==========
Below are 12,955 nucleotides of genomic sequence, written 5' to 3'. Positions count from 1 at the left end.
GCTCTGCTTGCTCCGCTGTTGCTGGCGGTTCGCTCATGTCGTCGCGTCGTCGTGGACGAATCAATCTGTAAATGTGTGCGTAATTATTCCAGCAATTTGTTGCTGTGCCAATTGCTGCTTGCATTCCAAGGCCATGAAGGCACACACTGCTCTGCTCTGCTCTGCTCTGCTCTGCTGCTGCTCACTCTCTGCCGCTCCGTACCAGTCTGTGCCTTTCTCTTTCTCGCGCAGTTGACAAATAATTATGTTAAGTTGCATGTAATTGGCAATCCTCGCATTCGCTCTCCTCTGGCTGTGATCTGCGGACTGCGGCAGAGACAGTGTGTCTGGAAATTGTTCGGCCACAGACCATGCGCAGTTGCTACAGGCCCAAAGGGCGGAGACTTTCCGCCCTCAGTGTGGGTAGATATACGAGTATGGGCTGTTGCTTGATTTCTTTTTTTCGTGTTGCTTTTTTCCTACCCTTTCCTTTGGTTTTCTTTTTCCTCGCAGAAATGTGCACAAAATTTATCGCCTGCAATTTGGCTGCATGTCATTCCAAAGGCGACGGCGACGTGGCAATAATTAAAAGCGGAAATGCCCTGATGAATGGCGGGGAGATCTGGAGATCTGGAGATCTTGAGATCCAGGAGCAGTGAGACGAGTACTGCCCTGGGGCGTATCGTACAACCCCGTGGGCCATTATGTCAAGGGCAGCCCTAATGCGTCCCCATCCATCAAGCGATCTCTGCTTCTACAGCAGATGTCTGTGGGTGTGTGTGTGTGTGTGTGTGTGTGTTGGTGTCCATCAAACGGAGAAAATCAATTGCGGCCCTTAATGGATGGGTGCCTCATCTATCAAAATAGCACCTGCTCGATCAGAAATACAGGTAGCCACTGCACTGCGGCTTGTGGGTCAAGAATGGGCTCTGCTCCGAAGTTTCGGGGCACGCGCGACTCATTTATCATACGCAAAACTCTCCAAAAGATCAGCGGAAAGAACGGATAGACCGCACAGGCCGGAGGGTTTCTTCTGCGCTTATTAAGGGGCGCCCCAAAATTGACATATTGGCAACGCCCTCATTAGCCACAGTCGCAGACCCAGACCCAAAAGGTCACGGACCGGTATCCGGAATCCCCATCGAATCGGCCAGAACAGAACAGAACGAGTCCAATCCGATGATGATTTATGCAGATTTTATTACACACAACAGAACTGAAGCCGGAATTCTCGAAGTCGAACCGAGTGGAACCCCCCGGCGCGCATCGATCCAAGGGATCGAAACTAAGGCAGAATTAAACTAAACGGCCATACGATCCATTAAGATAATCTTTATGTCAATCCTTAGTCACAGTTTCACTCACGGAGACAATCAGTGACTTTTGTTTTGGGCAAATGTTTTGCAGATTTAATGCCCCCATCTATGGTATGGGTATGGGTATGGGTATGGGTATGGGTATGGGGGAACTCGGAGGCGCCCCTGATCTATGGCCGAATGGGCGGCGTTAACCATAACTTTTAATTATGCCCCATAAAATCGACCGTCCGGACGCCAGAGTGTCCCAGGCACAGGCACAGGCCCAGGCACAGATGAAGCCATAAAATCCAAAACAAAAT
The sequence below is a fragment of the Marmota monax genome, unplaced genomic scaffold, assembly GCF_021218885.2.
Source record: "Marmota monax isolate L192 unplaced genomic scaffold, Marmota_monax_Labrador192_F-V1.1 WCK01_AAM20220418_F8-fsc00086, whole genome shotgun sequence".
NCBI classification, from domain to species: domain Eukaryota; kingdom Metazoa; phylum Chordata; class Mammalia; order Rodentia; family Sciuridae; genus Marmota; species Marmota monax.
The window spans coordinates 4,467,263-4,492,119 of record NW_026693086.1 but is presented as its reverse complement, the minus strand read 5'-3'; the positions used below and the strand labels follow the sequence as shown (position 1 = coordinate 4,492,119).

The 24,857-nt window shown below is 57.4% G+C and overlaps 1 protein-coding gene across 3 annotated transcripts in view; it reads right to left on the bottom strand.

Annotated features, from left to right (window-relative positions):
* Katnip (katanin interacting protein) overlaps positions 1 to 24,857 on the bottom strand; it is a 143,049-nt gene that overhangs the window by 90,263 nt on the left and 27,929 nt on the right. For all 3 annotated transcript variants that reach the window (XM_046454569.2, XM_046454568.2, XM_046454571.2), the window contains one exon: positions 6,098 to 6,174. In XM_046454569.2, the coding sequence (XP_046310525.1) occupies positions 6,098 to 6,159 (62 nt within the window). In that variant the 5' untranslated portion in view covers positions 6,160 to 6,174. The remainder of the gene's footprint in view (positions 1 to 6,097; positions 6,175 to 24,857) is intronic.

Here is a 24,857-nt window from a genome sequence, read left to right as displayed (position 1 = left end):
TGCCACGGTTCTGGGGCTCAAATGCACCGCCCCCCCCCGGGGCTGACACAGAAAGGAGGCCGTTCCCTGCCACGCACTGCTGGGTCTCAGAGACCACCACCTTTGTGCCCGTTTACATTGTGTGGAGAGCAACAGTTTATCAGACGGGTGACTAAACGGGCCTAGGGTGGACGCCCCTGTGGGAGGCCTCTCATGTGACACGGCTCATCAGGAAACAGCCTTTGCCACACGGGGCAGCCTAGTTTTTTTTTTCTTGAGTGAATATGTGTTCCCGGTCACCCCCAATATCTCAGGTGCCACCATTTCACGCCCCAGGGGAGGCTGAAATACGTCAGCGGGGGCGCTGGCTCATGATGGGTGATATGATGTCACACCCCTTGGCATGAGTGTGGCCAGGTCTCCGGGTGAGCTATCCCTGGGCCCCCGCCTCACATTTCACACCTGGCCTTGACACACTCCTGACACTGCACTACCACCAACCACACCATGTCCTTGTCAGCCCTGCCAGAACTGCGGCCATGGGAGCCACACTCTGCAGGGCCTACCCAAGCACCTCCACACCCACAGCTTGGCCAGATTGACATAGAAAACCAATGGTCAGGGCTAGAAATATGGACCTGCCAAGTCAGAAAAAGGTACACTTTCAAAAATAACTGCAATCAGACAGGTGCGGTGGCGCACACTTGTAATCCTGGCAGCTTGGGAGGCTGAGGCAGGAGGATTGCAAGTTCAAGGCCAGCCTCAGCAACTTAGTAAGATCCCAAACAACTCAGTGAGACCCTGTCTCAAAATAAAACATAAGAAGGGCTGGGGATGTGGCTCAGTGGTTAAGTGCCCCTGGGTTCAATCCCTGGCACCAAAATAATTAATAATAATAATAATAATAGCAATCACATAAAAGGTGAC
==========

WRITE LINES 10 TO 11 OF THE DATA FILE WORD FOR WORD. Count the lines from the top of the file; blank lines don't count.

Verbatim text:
Here is a 24,857-nt window from a genome sequence, read left to right as displayed (position 1 = left end):
TGCCACGGTTCTGGGGCTCAAATGCACCGCCCCCCCCCGGGGCTGACACAGAAAGGAGGCCGTTCCCTGCCACGCACTGCTGGGTCTCAGAGACCACCACCTTTGTGCCCGTTTACATTGTGTGGAGAGCAACAGTTTATCAGACGGGTGACTAAACGGGCCTAGGGTGGACGCCCCTGTGGGAGGCCTCTCATGTGACACGGCTCATCAGGAAACAGCCTTTGCCACACGGGGCAGCCTAGTTTTTTTTTTCTTGAGTGAATATGTGTTCCCGGTCACCCCCAATATCTCAGGTGCCACCATTTCACGCCCCAGGGGAGGCTGAAATACGTCAGCGGGGGCGCTGGCTCATGATGGGTGATATGATGTCACACCCCTTGGCATGAGTGTGGCCAGGTCTCCGGGTGAGCTATCCCTGGGCCCCCGCCTCACATTTCACACCTGGCCTTGACACACTCCTGACACTGCACTACCACCAACCACACCATGTCCTTGTCAGCCCTGCCAGAACTGCGGCCATGGGAGCCACACTCTGCAGGGCCTACCCAAGCACCTCCACACCCACAGCTTGGCCAGATTGACATAGAAAACCAATGGTCAGGGCTAGAAATATGGACCTGCCAAGTCAGAAAAAGGTACACTTTCAAAAATAACTGCAATCAGACAGGTGCGGTGGCGCACACTTGTAATCCTGGCAGCTTGGGAGGCTGAGGCAGGAGGATTGCAAGTTCAAGGCCAGCCTCAGCAACTTAGTAAGATCCCAAACAACTCAGTGAGACCCTGTCTCAAAATAAAACATAAGAAGGGCTGGGGATGTGGCTCAGTGGTTAAGTGCCCCTGGGTTCAATCCCTGGCACCAAAATAATTAATAATAATAATAATAATAGCAATCACATAAAAGGTGAC